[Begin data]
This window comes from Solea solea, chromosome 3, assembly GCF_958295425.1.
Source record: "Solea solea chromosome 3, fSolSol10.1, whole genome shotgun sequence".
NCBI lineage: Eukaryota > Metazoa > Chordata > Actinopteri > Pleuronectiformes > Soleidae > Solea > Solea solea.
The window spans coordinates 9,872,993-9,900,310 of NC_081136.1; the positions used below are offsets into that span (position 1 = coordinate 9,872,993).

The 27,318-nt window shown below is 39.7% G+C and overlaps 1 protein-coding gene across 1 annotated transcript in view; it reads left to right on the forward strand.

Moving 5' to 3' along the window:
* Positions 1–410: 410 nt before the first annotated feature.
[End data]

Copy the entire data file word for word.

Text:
This window comes from Solea solea, chromosome 3, assembly GCF_958295425.1.
Source record: "Solea solea chromosome 3, fSolSol10.1, whole genome shotgun sequence".
NCBI lineage: Eukaryota > Metazoa > Chordata > Actinopteri > Pleuronectiformes > Soleidae > Solea > Solea solea.
The window spans coordinates 9,872,993-9,900,310 of NC_081136.1; the positions used below are offsets into that span (position 1 = coordinate 9,872,993).

The 27,318-nt window shown below is 39.7% G+C and overlaps 1 protein-coding gene across 1 annotated transcript in view; it reads left to right on the forward strand.

Moving 5' to 3' along the window:
* Positions 1–410: 410 nt before the first annotated feature.